The RSS algorithm is written in file tap_bpf_program.c which does not take part in TAP PMD compilation. Instead this file is compiled in advance to eBPF object file. The eBPF object file is then parsed and translated into eBPF byte code in the format of C arrays of eBPF instructions. The C array of eBPF instructions is part of TAP PMD tree and is taking part in TAP PMD compilation. At run time the C arrays are uploaded to the kernel via BPF system calls and the RSS hash is calculated by the kernel.

It is possible to support different RSS hash algorithms by updating file tap_bpf_program.c In order to add a new RSS hash algorithm follow these steps:

  1. Write the new RSS implementation in file tap_bpf_program.c

BPF programs which are uploaded to the kernel correspond to C functions under different ELF sections.

  1. Install LLVM library and clang compiler versions 3.7 and above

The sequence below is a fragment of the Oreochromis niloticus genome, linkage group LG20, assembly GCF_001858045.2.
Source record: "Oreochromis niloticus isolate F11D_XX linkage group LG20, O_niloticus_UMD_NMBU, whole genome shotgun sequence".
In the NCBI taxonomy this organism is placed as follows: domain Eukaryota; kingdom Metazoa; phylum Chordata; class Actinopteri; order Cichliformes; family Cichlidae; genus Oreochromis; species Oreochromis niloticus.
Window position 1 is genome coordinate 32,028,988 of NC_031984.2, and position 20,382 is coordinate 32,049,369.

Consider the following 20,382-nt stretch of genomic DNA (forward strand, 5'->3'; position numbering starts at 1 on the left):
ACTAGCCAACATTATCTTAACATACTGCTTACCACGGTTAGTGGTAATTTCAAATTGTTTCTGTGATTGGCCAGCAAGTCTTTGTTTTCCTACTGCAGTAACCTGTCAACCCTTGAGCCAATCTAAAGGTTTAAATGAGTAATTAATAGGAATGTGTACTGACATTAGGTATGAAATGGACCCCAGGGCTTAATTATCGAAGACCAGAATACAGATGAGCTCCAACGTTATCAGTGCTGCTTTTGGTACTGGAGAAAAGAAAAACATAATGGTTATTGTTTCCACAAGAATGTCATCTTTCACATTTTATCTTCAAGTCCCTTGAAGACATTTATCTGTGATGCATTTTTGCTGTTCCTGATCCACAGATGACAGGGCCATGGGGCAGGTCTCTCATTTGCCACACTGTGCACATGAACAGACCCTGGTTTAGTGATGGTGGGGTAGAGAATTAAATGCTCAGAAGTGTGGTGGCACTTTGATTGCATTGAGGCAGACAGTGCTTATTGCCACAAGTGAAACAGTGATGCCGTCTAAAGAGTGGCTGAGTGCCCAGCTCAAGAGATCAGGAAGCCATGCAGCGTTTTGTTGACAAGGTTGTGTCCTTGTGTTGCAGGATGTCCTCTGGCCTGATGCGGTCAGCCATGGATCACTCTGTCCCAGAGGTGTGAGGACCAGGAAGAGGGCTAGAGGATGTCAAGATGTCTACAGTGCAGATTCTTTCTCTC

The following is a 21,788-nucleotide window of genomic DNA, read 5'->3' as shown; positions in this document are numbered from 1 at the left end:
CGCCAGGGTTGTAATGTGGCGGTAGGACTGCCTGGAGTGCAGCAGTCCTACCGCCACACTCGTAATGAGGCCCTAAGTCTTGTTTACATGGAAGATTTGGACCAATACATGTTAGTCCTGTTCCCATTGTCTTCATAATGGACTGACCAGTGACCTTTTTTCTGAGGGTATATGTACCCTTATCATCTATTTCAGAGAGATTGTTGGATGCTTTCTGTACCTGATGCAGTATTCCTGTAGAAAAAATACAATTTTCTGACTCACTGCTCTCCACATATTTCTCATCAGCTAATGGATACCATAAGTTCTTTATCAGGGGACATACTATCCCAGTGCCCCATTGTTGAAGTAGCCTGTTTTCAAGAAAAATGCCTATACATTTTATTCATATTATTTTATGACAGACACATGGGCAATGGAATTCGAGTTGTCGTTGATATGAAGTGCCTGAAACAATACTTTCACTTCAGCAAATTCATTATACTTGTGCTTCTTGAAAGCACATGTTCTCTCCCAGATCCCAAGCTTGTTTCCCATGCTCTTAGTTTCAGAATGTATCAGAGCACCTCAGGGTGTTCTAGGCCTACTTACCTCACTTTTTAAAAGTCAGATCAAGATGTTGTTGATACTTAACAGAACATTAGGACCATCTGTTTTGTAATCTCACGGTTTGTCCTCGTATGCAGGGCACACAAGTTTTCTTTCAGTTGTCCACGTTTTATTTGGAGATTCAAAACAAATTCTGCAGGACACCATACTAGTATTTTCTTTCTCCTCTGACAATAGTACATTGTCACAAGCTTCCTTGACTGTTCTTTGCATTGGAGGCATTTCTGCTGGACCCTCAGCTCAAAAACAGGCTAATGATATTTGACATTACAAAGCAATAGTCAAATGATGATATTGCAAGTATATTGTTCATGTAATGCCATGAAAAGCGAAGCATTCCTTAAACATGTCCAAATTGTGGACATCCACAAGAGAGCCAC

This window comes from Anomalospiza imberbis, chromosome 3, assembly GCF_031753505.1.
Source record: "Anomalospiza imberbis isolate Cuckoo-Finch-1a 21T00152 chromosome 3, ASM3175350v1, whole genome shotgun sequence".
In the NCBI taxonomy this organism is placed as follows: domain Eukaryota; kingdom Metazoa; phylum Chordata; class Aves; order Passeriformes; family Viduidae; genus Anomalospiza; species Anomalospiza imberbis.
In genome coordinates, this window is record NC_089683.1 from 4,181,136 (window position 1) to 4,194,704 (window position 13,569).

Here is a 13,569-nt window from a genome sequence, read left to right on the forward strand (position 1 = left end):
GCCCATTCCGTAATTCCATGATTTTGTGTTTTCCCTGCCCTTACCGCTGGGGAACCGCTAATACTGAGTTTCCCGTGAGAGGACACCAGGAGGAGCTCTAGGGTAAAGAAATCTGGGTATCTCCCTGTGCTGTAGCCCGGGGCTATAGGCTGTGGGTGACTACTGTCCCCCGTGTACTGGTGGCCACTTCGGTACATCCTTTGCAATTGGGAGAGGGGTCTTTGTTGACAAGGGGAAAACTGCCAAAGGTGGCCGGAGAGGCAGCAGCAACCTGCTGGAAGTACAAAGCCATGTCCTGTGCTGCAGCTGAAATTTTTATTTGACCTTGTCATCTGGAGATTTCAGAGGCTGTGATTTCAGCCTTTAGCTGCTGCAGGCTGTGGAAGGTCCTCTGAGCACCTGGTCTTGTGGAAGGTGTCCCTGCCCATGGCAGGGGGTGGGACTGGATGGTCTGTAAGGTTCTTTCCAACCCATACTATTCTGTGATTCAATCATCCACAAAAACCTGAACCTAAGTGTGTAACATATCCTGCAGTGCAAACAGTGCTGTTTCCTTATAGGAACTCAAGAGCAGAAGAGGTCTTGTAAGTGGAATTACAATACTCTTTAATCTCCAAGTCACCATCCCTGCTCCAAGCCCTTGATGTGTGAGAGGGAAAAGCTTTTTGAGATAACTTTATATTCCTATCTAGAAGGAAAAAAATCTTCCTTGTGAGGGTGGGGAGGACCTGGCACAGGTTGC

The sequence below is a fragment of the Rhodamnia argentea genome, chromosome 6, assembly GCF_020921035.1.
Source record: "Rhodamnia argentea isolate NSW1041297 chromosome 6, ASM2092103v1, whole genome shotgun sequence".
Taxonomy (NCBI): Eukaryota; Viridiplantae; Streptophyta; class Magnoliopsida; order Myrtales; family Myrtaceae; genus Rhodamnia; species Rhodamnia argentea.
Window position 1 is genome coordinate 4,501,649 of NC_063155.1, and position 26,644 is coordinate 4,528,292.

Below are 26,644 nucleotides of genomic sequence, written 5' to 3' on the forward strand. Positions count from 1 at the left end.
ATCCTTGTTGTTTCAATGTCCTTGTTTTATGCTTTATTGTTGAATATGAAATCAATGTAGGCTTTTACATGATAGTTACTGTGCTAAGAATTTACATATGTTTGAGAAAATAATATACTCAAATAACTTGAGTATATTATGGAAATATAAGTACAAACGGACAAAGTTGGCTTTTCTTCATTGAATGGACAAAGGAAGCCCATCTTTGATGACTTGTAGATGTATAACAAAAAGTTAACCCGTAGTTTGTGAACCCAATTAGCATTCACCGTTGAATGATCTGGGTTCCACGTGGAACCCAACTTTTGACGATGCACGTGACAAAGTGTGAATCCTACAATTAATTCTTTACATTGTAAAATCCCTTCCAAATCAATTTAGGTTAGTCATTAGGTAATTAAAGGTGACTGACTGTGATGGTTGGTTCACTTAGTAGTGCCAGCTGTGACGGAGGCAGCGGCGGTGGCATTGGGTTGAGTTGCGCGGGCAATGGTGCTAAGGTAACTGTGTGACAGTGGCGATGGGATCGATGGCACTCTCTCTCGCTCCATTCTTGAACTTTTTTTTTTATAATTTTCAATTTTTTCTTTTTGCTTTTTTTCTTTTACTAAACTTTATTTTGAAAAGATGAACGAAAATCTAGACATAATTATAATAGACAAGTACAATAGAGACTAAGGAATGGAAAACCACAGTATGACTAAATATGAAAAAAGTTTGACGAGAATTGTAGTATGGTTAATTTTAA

2. Compile tap_bpf_program.c via LLVM into an object file:

    clang -O2 -emit-llvm -c tap_bpf_program.c -o - | llc -march=bpf \
    -filetype=obj -o <tap_bpf_program.o>
    

4. Use a tool that receives two parameters: an eBPF object file and a section name, and prints out the section as a C array of eBPF instructions. Embed the C array in your TAP PMD tree.

The C arrays are uploaded to the kernel using BPF system calls.

tc (traffic control) is a well known user space utility program used to configure the Linux kernel packet scheduler. It is usually packaged as part of the iproute2 package. Since commit 11c39b5e9 (“tc: add eBPF support to f_bpf”) tc can be used to uploads eBPF code to the kernel and can be patched in order to print the C arrays of eBPF instructions just before calling the BPF system call. Please refer to iproute2 package file lib/bpf.c function bpf_prog_load().

An example utility for eBPF instruction generation in the format of C arrays will be added in next releases

30.4. Systems supporting flow API

  • “tc flower” classifier requires linux kernel above 4.2
  • eBPF/RSS requires linux kernel above 4.9
RH7.3 No flow rule support
RH7.4 No RSS action support
RH7.5 No RSS action support
SLES 15, kernel 4.12 No limitation
Azure Ubuntu 16.04, kernel 4.13 No limitation